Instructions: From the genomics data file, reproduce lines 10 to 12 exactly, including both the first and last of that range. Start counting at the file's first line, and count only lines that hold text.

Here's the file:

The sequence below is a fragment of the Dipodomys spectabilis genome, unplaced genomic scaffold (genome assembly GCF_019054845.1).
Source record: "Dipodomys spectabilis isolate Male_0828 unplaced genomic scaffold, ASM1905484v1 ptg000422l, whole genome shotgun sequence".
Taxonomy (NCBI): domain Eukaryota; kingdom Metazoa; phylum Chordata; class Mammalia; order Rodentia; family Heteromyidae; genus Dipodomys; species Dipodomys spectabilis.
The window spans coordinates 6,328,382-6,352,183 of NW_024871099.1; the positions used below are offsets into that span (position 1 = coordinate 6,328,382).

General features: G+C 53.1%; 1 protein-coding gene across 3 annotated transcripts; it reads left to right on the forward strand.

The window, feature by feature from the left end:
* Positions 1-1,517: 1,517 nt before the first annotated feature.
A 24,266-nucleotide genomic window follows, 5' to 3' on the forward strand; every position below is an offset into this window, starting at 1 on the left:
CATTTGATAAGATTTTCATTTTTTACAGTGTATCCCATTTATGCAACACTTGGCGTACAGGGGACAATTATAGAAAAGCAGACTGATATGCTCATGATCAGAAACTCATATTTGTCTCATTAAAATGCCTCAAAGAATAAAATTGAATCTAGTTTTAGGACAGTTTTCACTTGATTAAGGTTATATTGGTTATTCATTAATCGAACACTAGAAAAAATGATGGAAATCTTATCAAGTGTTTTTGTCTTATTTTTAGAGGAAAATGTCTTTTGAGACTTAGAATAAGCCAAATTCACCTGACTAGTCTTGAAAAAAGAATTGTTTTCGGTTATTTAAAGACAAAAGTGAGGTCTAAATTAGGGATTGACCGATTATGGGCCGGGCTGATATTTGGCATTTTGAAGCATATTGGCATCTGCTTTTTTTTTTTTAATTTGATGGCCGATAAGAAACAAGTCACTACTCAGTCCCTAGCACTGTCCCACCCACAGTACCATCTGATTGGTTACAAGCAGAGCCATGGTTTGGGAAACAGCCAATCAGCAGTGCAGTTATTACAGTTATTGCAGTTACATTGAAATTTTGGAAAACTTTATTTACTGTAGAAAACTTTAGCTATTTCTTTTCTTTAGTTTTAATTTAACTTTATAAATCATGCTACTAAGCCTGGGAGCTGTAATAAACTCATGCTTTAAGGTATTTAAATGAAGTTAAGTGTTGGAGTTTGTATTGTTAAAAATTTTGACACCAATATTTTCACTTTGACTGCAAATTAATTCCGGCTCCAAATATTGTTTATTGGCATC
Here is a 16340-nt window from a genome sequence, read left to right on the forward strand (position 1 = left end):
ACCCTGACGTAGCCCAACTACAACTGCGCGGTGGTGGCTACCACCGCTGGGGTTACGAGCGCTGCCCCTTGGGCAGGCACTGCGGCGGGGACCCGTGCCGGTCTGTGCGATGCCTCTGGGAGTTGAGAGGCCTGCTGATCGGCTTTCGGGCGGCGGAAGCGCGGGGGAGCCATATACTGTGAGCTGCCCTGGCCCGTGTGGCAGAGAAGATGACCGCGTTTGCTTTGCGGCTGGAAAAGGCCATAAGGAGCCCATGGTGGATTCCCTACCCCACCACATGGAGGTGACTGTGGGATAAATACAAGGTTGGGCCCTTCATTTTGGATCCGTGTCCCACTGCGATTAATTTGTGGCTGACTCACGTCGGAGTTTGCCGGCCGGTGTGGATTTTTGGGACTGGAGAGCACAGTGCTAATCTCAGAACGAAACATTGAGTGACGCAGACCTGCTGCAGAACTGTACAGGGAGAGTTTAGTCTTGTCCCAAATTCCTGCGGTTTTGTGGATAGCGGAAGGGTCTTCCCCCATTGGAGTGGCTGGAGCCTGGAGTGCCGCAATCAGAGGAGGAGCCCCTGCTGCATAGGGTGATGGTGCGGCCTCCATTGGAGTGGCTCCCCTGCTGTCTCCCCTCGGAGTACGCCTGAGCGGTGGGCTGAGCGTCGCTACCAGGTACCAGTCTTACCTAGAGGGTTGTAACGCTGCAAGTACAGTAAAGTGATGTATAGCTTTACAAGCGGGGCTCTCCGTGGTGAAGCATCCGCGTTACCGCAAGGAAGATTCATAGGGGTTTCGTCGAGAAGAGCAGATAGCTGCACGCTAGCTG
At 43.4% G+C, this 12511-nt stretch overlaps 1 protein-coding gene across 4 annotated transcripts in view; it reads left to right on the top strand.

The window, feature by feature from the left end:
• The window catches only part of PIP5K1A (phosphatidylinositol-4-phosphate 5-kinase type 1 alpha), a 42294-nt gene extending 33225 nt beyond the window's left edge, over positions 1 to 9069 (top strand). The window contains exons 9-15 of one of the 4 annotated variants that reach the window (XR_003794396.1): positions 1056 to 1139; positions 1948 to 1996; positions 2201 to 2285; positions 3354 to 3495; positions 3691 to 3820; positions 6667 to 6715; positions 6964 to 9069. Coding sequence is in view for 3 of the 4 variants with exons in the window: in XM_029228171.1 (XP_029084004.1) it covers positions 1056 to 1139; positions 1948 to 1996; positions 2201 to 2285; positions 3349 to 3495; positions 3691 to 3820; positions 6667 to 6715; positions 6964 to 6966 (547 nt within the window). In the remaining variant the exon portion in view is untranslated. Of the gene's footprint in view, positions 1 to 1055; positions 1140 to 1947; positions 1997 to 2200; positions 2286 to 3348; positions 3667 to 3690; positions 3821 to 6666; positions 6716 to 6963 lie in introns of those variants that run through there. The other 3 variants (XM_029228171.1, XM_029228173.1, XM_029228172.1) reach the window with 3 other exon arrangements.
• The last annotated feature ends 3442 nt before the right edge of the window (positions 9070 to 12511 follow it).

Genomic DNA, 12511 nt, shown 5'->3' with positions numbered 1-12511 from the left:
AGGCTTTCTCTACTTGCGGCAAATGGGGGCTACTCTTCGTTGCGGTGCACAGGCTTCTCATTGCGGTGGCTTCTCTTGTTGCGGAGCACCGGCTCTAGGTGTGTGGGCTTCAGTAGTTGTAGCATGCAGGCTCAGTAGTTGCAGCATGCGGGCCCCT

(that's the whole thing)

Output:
Here is a 16340-nt window from a genome sequence, read left to right on the forward strand (position 1 = left end):
ACCCTGACGTAGCCCAACTACAACTGCGCGGTGGTGGCTACCACCGCTGGGGTTACGAGCGCTGCCCCTTGGGCAGGCACTGCGGCGGGGACCCGTGCCGGTCTGTGCGATGCCTCTGGGAGTTGAGAGGCCTGCTGATCGGCTTTCGGGCGGCGGAAGCGCGGGGGAGCCATATACTGTGAGCTGCCCTGGCCCGTGTGGCAGAGAAGATGACCGCGTTTGCTTTGCGGCTGGAAAAGGCCATAAGGAGCCCATGGTGGATTCCCTACCCCACCACATGGAGGTGACTGTGGGATAAATACAAGGTTGGGCCCTTCATTTTGGATCCGTGTCCCACTGCGATTAATTTGTGGCTGACTCACGTCGGAGTTTGCCGGCCGGTGTGGATTTTTGGGACTGGAGAGCACAGTGCTAATCTCAGAACGAAACATTGAGTGACGCAGACCTGCTGCAGAACTGTACAGGGAGAGTTTAGTCTTGTCCCAAATTCCTGCGGTTTTGTGGATAGCGGAAGGGTCTTCCCCCATTGGAGTGGCTGGAGCCTGGAGTGCCGCAATCAGAGGAGGAGCCCCTGCTGCATAGGGTGATGGTGCGGCCTCCATTGGAGTGGCTCCCCTGCTGTCTCCCCTCGGAGTACGCCTGAGCGGTGGGCTGAGCGTCGCTACCAGGTACCAGTCTTACCTAGAGGGTTGTAACGCTGCAAGTACAGTAAAGTGATGTATAGCTTTACAAGCGGGGCTCTCCGTGGTGAAGCATCCGCGTTACCGCAAGGAAGATTCATAGGGGTTTCGTCGAGAAGAGCAGATAGCTGCACGCTAGCTG
At 43.4% G+C, this 12511-nt stretch overlaps 1 protein-coding gene across 4 annotated transcripts in view; it reads left to right on the top strand.